One thing I reflected on while I read the book was that Kate didn't seem that in love with Lucian. She is contemplating a future as a doctor's wife, but I really didn't feel any passion between them. It felt more like two old friends when they were together. I have only read this book, but I feel that she really needs someone more passionate than Lucian. I hope she finds him. 

It was a good book. I enjoyed reading it. The pacing could have been better, but I do look forward to reading more books in this series especially the books before because I curious to learn more about Kate and her family.


Thank you Piatkus for providing me with a free copy for an honest review!


Frances Brody is the author of the Kate Shackleton mysteries, as well as many stories and plays for BBC Radio, scripts for television and four sagas, one of which won the HarperCollins Elizabeth Elgin Award. Her stage plays have been toured by several theatre companies and produced at Manchester Library Theatre, the Gate and Nottingham Playhouse, and Jehad was nominated for a Time Out Award.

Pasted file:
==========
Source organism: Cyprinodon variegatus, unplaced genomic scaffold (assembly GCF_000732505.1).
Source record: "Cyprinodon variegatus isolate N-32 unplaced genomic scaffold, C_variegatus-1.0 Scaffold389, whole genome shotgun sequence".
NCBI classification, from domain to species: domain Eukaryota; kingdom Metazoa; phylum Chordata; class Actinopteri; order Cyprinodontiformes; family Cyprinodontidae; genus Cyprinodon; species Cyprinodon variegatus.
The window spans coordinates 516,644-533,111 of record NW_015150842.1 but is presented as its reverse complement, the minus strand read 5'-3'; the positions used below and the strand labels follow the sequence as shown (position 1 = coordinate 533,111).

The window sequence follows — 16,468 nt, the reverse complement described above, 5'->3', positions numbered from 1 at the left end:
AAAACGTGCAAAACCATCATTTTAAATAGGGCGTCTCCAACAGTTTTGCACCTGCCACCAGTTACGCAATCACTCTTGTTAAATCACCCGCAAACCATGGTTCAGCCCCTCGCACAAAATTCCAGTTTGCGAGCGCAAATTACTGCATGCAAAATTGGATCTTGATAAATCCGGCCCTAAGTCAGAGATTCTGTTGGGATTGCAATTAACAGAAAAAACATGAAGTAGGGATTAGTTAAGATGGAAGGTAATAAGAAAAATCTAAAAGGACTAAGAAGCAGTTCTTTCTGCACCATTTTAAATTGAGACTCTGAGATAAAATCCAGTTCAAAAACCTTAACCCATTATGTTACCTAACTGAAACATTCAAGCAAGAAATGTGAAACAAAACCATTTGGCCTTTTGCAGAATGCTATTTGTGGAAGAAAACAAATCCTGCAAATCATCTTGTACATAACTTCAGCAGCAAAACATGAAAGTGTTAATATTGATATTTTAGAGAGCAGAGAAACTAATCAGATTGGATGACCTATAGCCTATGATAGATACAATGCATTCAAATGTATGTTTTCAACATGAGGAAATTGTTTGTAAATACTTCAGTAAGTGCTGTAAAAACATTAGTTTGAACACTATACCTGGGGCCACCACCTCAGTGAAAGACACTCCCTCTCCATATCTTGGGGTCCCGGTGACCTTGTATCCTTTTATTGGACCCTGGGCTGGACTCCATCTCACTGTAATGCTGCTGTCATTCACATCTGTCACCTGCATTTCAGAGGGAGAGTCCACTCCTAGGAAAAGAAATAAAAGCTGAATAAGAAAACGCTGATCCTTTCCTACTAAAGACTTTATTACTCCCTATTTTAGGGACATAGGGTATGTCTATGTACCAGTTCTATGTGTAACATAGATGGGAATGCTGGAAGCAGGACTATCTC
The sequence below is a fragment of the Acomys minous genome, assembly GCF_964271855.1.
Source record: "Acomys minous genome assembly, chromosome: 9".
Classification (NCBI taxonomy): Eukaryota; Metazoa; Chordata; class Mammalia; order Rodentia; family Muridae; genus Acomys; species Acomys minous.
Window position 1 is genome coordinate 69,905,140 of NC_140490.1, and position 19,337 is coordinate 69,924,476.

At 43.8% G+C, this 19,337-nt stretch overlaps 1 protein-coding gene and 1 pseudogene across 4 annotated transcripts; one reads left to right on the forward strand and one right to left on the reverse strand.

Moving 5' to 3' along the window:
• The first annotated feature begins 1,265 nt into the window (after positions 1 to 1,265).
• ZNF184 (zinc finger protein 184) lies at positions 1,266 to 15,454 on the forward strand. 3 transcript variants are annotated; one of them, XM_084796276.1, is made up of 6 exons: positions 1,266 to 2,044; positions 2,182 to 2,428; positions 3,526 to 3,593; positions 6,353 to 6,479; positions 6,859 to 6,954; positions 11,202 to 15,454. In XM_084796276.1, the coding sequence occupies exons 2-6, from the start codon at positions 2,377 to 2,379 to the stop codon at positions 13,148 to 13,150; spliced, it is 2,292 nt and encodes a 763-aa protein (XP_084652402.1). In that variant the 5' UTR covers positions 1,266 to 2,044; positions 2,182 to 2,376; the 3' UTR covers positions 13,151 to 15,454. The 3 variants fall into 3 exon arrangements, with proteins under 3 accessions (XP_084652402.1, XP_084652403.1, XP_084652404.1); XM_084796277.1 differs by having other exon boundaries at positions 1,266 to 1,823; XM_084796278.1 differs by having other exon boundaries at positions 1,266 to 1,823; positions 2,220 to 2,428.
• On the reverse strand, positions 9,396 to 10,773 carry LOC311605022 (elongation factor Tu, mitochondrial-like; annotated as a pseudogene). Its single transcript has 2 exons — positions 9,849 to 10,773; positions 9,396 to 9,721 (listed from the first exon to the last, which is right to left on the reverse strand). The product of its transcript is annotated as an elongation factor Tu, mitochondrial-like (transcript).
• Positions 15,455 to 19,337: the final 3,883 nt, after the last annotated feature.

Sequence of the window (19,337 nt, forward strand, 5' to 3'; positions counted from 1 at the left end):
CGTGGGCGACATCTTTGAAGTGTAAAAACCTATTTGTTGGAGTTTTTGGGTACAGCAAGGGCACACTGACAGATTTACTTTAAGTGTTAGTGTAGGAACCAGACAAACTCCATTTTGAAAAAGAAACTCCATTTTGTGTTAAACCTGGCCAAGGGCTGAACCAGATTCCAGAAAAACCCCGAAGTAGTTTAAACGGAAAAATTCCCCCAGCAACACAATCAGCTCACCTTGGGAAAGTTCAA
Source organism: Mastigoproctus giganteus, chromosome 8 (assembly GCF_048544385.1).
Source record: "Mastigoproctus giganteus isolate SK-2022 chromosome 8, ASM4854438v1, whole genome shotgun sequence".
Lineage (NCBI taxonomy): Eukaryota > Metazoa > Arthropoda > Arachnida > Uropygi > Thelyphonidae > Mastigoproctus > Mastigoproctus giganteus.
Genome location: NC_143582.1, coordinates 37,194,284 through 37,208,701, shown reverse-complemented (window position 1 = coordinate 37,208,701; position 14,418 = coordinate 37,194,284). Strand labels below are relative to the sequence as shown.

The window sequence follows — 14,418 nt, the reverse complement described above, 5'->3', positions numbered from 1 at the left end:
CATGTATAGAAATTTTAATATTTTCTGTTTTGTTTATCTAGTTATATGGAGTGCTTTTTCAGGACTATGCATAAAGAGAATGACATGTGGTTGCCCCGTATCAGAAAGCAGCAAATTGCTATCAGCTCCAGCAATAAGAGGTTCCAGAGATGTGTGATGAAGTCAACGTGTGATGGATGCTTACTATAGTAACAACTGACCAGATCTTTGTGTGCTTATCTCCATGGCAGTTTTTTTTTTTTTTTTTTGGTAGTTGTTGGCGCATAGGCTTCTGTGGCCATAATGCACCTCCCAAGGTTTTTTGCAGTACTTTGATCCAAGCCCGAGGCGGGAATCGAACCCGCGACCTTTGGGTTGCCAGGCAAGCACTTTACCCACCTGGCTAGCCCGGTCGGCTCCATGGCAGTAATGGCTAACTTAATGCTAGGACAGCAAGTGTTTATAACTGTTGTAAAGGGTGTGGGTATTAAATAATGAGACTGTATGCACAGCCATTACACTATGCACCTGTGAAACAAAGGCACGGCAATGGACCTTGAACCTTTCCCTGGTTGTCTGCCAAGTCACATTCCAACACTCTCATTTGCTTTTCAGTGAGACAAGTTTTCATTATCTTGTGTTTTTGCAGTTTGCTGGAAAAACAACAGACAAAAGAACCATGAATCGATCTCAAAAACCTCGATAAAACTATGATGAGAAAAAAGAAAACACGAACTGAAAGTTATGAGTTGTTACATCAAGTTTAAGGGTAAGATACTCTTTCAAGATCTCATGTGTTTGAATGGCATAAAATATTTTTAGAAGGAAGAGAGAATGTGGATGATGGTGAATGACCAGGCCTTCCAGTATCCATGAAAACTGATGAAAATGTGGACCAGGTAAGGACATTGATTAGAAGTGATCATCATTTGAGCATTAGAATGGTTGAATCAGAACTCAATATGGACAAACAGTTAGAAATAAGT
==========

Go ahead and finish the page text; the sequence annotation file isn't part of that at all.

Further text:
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review 2015-09-23 13:44
Shadow Play by Iris Johansen
Shadow Play - Iris Johansen

I do seem to have some weird knack to start reading the last published book in a series lately. Shadow Play is book 19 in the Eve Duncan series, but it was super easy to get into this book and get the basic fact about Eve Duncan, Joe Quinn, Margaret Douglas and Bonnie.


Eve Duncan is a forensic sculptor and she is sent the skull of a young old girl that was found buried eight years in the forest. But it seems that the killer hasn't forgotten her and soon Eve is in danger and it seems that somewhere out there is another little girl in danger and Eve must now try with the help of her friends and the ghost of the dead girl help try to find out who the killer is and who his next target is...